In November 2012, after he signed to Motown and was named the label's Senior Vice President of A&R, he released R.E.D. ("Realizing Every Dream"). The album
    found him continuing to embrace dance-pop while maintaining his connection to R&B. While it debuted at number four on the Billboard 200, it was his slowest selling
    album to that point. The singer spent much of 2013 collaborating with other artists, including Akon, David Guetta, Cher Lloyd, and Celine Dion. The build-up to Non-
    Fiction, Ne-Yo's sixth studio album, started during the first half of 2014 with the release of "Money Can't Buy," a single featuring Jeezy that failed to crack the Top 40 of
    the R&B/Hip-Hop chart. Additional collaborative singles with Juicy J ("She Knows") and Pitbull ("Time of Our Lives") fared better commercially. The parent album arrived
    in January 2015.

    Album Review - from allmusic

    There are considerable reasons to approach Non-Fiction with doubt. It follows R.E.D., Shaffer Smith's least satisfying studio set. His first release to fall short of gold-
    selling status, R.E.D. was trailed by another series of support roles on dance-pop singles and rap album cuts. David Guetta's "Play Hard" was the lone track to leave an
    impression, and it did so far outside the U.S. The first single from Non-Fiction preceded the album by eight months. It and those that followed were all high-profile
    collaborations, like it didn't matter that eight of Ne-Yo's nine Top Ten R&B hits were made without the involvement of a rapper. A look at the back of Non-Fiction's
    standard 14-track edition prompts more skepticism: the first three songs are propped up by guests, while track five is "Time of Our Lives," the fifth single from Pitbull's
    Globalization, featuring Ne-Yo. Patched together and sprawling even in standard form -- it's the television edit compared to the director's cut deluxe edition -- Non-Fiction
    nonetheless contains more standouts than any Ne-Yo album since Because of You. There's some frivolous content, such as the fireside acoustic number "Story Time"
    and rote EDM squib "Who's Taking You Home." Beyond that, there's a lot of imaginative and high-quality modern R&B, like "She Knows," "She Said I'm Hood Though,"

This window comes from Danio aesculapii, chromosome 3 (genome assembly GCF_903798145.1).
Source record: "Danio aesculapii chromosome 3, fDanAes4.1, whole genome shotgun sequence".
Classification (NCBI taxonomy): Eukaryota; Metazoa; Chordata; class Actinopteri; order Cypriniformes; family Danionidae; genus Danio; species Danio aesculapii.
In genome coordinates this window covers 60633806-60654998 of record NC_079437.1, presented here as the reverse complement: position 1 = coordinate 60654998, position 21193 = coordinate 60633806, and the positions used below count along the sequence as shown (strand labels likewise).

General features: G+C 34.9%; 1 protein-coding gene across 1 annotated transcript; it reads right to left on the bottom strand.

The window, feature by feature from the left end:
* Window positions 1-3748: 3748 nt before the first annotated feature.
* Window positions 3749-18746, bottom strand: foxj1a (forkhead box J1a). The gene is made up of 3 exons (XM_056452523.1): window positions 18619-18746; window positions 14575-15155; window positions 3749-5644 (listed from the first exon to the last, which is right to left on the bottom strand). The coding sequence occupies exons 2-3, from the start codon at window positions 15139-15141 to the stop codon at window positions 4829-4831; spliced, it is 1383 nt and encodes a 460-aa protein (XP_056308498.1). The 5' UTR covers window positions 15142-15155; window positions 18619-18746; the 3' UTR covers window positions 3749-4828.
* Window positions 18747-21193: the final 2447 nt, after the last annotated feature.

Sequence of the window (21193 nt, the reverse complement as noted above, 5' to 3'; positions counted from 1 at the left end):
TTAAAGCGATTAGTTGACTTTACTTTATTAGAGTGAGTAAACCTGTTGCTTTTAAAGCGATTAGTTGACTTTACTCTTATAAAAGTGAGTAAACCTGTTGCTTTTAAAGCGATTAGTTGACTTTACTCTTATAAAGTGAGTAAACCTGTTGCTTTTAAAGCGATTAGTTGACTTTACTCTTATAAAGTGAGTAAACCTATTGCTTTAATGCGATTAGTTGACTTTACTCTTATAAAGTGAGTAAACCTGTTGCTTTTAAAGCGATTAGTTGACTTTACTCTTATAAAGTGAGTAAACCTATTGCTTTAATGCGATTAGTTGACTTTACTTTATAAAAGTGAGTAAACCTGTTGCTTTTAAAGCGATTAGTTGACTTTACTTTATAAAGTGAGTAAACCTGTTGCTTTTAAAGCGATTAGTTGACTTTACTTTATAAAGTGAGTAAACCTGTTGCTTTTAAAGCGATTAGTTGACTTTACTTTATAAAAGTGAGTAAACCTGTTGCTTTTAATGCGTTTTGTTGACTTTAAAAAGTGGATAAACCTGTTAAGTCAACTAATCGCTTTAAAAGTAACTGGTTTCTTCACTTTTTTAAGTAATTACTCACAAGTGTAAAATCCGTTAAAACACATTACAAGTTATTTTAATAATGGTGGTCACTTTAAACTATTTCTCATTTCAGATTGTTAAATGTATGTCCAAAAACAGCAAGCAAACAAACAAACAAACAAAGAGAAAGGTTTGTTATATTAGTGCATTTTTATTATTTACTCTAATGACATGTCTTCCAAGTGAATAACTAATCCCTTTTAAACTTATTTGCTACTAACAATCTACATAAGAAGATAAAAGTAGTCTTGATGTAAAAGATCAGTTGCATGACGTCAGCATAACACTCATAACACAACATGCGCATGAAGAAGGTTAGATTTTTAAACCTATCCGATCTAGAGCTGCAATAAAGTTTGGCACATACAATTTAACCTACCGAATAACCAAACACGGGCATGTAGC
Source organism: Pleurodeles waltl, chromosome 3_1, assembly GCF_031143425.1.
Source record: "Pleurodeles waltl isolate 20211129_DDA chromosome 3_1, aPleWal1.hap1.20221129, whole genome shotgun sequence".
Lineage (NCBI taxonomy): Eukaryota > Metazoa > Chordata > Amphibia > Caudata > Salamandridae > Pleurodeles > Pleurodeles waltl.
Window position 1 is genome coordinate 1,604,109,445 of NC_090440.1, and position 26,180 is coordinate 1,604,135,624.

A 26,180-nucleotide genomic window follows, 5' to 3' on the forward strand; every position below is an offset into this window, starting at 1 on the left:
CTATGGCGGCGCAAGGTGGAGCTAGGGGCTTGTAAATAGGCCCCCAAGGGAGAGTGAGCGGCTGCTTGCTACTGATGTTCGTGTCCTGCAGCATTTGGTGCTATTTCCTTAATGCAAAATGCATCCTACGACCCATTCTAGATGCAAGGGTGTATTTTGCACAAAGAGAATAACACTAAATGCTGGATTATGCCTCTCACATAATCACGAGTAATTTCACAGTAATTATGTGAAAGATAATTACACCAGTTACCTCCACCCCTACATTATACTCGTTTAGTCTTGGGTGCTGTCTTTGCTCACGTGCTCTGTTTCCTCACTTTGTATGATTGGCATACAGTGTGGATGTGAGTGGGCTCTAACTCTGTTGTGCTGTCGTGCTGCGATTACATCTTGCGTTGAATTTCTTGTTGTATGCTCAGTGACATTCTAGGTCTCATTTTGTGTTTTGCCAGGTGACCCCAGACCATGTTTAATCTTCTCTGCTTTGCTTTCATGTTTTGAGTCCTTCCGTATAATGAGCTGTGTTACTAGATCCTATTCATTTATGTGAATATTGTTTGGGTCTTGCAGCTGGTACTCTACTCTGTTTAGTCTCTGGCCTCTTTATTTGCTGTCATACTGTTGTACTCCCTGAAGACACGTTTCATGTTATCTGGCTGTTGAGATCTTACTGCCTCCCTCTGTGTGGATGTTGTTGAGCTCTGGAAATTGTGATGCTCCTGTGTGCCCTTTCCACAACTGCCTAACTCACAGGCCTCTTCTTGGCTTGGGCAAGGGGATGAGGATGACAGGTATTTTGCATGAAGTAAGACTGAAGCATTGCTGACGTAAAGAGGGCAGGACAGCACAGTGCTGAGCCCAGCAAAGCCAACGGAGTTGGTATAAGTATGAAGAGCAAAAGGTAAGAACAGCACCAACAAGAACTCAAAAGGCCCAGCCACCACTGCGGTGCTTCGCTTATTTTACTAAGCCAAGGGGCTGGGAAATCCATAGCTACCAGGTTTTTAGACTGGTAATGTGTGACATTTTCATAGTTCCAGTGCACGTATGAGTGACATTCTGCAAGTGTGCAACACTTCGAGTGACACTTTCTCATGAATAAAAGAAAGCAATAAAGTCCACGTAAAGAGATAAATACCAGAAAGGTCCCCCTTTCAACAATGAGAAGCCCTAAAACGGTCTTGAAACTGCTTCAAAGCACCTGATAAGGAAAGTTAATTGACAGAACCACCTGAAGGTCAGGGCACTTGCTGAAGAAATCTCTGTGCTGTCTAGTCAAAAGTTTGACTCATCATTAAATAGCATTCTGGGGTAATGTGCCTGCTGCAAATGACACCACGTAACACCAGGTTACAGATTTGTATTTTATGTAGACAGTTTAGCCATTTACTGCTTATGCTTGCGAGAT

and "One More," all tough but finely crafted slow jams. In the last of that bunch, listeners who dismiss Ne-Yo as soft might chuckle at "I would love the opportunity to rub
    your feet" and miss that it's a set up for the suggestion of a three-way. The smaller uptempo portion is highlighted by "Coming with You," a dazzling Stargate production
    like no other that contains a hip-house core and soars. Closing track "Congratulations," another superlative ballad, is like a more mature alternate version of Year of the
    Gentleman cut "Fade Into the Background," where Ne-Yo once again concedes the loss of a woman who's "wifey material." [The album's standard edition lacks "Non-
    Fiction," "Everybody Loves You/The Def of You," "Let You What...," "Take You There," "Why," and some intra-track spoken interludes of the deluxe edition.]

    that's pretty funny:

    Track Listing

    1. Run
    2. Integrity
    3. One More
    4. Who's Taking You Home
    5. Time of Our Lives
    6. Coming With You
    7. Good Morning
    8. Make It Easy
    9. Money Can't Buy
    10. Religious
    11. She Knows
    12. She Said I'm Hood Tho
    13. Story Time
    14. Congratulations
    “A man only learns in two ways, one by reading, and the other by association with smarter people.”
    Will Rogers

  2. #2


    your linked track didnt make the pass for me, so i'll pass on it...